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Romeo Dallaire

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ENTERTAINMENT
May 8, 2005 | Nancy Ramsey, Special to The Times
LAST summer found audiences flocking to documentaries such as "Fahrenheit 9/11" with the fervor they once watched flicks featuring man-eating sharks and teens bouncing about on beach blankets. So what's in store this summer? Ever since Robert Flaherty headed north to the Arctic to film Inuits for his 1922 groundbreaking "Nanook of the North," documentaries have transported audiences to faraway places.
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NEWS
June 2, 2005 | Nancy Ramsey, Special to The Times
"I missed the Rwandan genocide, I'm embarrassed to say," filmmaker Peter Raymont readily admits. "Like many people in journalism and filmmaking. I remember vague reports of tribal warfare in some obscure African country."
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NEWS
June 2, 2005 | Nancy Ramsey, Special to The Times
"I missed the Rwandan genocide, I'm embarrassed to say," filmmaker Peter Raymont readily admits. "Like many people in journalism and filmmaking. I remember vague reports of tribal warfare in some obscure African country."
ENTERTAINMENT
May 8, 2005 | Nancy Ramsey, Special to The Times
LAST summer found audiences flocking to documentaries such as "Fahrenheit 9/11" with the fervor they once watched flicks featuring man-eating sharks and teens bouncing about on beach blankets. So what's in store this summer? Ever since Robert Flaherty headed north to the Arctic to film Inuits for his 1922 groundbreaking "Nanook of the North," documentaries have transported audiences to faraway places.
NEWS
February 26, 1998 | From Times Wire Reports
U.N. peacekeepers could have saved hundreds of thousands of lives during the 1994 genocide in Rwanda if world leaders had responded to pleas for 50,000 troops and more equipment, the U.N. force's commander at the time, Canadian Gen. Romeo Dallaire, told the International Criminal Tribunal for Rwanda, convened in the northeastern Tanzanian town of Arusha. It was not the United Nations but world leaders who were to blame, Dallaire said.
NEWS
July 8, 1994 | From Times Staff and Wire Reports
The first U.N. relief flight in weeks landed at Kigali airport as efforts were stepped up to forge a cease-fire between victorious Rwandan rebels and remaining government forces. The Canadian military transport plane flew to the Rwandan capital from Nairobi, Kenya, with supplies and troop reinforcements for the small U.N. contingent that has battled for weeks to save people from slaughter. "You are welcome," Maj. Gen. Romeo Dallaire, commander of U.N.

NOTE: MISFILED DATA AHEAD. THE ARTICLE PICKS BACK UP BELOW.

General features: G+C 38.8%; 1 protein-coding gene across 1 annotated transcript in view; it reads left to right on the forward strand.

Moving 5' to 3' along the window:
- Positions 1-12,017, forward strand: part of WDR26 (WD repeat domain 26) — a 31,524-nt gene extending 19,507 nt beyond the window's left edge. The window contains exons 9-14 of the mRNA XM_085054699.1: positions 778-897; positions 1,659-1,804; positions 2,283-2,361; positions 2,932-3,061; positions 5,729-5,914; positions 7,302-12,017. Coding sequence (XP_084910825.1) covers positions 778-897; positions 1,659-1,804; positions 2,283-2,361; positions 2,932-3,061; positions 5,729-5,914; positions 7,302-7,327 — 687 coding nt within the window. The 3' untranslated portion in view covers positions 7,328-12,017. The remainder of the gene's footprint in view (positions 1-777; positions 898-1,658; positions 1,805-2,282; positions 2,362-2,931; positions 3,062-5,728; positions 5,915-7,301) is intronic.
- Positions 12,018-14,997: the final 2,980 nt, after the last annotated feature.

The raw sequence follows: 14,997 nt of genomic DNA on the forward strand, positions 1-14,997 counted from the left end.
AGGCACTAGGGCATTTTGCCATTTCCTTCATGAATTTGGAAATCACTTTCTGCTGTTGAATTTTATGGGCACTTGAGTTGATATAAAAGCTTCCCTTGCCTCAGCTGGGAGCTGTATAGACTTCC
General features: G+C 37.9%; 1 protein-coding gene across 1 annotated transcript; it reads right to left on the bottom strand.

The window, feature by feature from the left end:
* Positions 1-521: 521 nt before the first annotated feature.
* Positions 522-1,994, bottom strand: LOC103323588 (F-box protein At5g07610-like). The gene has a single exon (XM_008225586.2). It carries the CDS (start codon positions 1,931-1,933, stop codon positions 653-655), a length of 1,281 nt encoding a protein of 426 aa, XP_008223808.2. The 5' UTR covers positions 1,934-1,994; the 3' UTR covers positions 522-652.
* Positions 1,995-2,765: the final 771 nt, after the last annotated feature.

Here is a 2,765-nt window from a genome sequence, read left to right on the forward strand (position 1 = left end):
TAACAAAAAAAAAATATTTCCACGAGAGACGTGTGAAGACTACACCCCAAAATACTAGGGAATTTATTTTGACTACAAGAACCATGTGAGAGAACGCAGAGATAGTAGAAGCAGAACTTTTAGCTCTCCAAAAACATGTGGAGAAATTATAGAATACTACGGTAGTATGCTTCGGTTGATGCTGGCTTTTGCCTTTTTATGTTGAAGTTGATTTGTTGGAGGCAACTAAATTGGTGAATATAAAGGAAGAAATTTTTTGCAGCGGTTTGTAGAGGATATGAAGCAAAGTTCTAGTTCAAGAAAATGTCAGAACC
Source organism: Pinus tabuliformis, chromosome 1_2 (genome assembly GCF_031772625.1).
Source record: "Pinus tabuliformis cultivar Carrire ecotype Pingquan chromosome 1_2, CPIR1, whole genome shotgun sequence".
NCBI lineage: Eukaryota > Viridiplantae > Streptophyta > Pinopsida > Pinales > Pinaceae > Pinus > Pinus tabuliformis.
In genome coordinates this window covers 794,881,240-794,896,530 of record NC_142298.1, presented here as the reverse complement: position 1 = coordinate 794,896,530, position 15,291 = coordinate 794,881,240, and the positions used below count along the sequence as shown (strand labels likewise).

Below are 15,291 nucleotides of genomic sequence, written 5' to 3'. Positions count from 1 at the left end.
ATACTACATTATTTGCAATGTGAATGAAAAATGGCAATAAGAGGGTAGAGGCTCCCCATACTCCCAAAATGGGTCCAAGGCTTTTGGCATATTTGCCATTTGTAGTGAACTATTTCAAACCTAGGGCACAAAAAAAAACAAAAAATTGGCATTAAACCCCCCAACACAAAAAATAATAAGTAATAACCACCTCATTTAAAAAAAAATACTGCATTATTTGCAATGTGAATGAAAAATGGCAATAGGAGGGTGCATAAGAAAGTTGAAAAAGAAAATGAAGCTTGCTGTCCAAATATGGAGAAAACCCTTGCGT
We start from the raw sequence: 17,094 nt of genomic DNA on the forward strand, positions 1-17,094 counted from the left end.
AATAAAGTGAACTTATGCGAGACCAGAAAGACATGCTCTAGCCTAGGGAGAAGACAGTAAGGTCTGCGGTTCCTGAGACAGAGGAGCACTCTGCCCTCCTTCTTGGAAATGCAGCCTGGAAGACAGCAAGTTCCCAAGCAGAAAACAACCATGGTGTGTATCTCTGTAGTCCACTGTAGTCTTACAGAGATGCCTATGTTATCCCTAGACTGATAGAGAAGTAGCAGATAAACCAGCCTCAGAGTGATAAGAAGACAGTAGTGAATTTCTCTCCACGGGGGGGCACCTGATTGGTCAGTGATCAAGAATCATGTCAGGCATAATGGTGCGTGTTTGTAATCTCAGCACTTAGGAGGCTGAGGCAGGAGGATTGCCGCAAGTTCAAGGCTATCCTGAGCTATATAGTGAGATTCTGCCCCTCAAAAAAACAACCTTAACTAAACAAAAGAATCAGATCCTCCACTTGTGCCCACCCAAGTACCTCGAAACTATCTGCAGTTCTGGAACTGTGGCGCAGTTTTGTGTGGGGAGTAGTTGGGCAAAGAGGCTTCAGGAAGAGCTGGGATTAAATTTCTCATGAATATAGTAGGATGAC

NEWS
June 2, 1994 | From Associated Press
The commander of U.N. troops in Rwanda appealed to the United States on Wednesday to send armored personnel carriers and other equipment to help evacuate thousands of refugees. A U.S. official said later in Washington that the commander will get about 50 vehicles and that arrangements are being worked out. The commander, Brig. Gen. Romeo Dallaire of Canada, also said that a U.N.
NEWS
June 9, 1994 | Associated Press
Thirteen Rwandan clergymen, including the Roman Catholic archbishop of Kigali and two bishops, were killed by four rebel soldiers assigned to guard them, Rwandan rebel radio said Wednesday. Radio Muhabura, monitored by the British Broadcasting Corp., said three of the soldiers fled and a fourth was shot and killed by other rebel guards. A search was under way to find the escaped soldiers and bring them to trial before a military tribunal, the radio said.
NEWS
June 18, 1994 | From Times Wire Services
U.N.-brokered peace talks in Rwanda stalled Friday after rebels killed a peacekeeper and a pro-government Hutu militia, blamed for widespread massacres, stormed a hotel sheltering refugees. "The talks essentially stalled because of the day's events," the commander of U.N. forces in Rwanda, Maj. Gen. Romeo Dallaire, told reporters. He said a date for resumption of the talks would be announced later.
ENTERTAINMENT
October 29, 2010 | By Gary Goldstein
"Aftershock," a blockbuster in its native China and that country's official entry for 2010's foreign-language film Oscar, has made a mostly smooth transition across the Pacific onto American screens. In fact, this involving, well-acted saga of a family torn apart by a devastating earthquake is such a foolproof crowd-pleaser it could likely withstand a release here well beyond its Asian-targeted bookings. Directed by Feng Xiaogang, China's most commercially successful filmmaker, from a script by Su Xiaowei (based on the novel by Chinese Canadian author Zhang Ling)
NEWS
September 25, 1997 | From Times Wire Services
A Belgian legislative commission investigating the 1994 genocide in Rwanda is weighing strong evidence that U.N. peacekeepers in the Central African country could have prevented or at least hindered the extermination campaign but were thwarted by superiors at the world body's headquarters in New York. A key document in the panel's investigation, according to a Belgian senator who is a member, is an urgent fax sent by the head of the U.N. peacekeeping force in Rwanda at the time, Canadian Maj.
WORLD
April 5, 2004 | From Reuters
Rwandan President Paul Kagame accused the outside world Sunday of deliberately failing to prevent genocide in his nation, opening a week of events marking the 10th anniversary of the killing of hundreds of thousands of his countrymen.
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